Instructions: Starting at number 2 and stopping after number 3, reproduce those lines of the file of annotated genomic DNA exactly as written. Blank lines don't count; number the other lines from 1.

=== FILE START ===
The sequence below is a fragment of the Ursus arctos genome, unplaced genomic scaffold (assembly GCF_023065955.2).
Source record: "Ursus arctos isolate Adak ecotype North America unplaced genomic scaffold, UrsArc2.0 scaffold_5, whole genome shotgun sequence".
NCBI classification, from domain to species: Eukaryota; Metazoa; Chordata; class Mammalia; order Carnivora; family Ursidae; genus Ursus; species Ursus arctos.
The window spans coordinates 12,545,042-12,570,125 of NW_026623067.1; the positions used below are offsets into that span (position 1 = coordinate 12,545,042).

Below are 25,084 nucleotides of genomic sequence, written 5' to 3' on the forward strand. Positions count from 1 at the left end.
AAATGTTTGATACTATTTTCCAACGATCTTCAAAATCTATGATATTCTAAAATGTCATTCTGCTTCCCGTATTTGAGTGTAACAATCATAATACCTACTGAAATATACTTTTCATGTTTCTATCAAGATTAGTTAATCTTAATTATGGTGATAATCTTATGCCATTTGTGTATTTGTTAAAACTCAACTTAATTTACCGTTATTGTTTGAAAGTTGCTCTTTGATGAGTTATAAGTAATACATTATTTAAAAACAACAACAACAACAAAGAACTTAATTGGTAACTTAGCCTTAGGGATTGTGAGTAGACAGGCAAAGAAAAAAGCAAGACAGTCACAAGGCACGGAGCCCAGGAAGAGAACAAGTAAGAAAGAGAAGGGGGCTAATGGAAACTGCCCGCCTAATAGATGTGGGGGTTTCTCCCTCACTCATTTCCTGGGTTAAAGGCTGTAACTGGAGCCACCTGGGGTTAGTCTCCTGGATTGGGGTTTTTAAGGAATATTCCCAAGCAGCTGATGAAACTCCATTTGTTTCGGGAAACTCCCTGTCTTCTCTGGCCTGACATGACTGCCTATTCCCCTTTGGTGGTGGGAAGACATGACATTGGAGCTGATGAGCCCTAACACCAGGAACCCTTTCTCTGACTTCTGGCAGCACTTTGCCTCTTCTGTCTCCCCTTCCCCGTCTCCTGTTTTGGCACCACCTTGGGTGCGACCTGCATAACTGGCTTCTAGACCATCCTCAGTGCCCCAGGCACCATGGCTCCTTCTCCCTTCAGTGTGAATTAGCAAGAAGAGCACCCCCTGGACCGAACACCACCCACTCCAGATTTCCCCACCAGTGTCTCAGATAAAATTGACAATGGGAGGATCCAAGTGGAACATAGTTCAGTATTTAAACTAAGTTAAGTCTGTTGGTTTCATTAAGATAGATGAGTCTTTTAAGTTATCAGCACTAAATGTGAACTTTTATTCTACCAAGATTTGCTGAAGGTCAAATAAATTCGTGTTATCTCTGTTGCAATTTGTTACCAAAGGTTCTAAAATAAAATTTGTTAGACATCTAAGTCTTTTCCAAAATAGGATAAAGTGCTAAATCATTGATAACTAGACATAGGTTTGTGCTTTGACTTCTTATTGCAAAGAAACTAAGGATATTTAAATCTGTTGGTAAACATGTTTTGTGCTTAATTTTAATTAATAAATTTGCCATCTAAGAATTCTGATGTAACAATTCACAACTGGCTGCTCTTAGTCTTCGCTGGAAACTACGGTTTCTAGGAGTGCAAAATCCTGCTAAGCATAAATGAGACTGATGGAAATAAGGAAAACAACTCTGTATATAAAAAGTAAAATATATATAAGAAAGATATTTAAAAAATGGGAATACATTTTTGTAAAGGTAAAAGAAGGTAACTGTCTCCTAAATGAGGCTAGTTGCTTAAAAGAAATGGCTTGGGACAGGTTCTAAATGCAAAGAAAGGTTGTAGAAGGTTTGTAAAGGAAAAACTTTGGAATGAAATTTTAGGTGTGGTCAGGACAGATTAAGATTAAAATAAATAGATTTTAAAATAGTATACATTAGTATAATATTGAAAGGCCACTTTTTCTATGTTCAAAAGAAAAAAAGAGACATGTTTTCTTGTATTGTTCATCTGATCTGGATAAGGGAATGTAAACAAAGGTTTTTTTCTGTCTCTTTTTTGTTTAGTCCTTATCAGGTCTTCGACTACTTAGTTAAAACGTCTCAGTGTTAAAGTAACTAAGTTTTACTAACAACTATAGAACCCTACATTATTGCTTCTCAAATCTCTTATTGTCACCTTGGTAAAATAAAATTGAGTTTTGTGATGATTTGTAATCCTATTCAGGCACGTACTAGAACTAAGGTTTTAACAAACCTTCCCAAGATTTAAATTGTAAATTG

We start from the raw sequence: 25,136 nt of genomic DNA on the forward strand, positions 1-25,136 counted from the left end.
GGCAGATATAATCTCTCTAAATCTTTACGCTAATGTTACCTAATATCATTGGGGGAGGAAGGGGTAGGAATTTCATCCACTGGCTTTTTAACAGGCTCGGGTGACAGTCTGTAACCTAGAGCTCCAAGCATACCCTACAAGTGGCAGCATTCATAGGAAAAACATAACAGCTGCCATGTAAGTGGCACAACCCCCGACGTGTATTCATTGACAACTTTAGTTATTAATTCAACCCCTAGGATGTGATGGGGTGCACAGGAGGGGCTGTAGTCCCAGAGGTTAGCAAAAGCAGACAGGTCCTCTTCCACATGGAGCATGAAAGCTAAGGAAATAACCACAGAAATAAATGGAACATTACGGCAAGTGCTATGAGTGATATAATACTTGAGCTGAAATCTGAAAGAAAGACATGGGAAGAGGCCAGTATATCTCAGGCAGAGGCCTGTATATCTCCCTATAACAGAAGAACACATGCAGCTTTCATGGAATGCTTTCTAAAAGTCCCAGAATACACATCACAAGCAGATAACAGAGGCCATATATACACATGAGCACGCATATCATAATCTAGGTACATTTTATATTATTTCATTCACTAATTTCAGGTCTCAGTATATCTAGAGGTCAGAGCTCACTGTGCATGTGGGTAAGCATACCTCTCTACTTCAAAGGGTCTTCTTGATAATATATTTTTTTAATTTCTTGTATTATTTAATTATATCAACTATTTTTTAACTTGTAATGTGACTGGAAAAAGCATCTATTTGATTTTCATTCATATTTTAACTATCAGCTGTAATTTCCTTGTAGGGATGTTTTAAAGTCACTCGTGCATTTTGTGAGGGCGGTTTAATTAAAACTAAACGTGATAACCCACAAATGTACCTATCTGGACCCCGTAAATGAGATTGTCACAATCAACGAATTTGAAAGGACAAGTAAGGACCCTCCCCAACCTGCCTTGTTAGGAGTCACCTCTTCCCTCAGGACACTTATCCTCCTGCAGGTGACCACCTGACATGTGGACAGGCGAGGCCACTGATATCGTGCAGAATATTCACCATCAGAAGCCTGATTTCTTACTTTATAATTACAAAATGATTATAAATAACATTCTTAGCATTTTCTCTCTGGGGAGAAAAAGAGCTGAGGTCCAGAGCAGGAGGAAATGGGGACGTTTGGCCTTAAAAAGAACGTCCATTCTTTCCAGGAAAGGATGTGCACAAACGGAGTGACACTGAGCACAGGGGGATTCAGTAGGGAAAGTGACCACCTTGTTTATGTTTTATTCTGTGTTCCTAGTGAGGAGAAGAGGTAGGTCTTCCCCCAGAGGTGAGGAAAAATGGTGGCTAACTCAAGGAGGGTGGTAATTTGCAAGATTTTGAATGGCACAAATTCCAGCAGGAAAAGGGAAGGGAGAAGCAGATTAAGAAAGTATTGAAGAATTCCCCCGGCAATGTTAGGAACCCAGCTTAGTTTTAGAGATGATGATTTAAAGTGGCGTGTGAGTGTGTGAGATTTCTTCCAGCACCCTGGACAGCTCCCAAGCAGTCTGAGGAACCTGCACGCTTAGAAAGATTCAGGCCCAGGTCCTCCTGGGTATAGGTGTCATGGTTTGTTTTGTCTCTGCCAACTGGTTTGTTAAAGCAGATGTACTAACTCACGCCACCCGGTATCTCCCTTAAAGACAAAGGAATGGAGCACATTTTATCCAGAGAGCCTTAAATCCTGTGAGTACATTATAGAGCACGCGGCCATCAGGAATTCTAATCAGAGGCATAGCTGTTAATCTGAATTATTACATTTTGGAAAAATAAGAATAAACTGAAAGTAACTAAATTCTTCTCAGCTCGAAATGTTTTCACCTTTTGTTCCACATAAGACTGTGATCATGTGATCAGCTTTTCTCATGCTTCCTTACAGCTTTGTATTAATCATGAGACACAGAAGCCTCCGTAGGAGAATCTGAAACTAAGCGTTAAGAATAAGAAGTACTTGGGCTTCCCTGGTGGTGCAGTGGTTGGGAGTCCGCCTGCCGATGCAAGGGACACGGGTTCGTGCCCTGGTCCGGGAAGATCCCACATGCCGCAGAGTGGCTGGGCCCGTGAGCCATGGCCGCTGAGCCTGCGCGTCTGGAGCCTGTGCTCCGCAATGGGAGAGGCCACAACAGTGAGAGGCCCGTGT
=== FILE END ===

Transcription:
Source record: "Ursus arctos isolate Adak ecotype North America unplaced genomic scaffold, UrsArc2.0 scaffold_5, whole genome shotgun sequence".
NCBI classification, from domain to species: Eukaryota; Metazoa; Chordata; class Mammalia; order Carnivora; family Ursidae; genus Ursus; species Ursus arctos.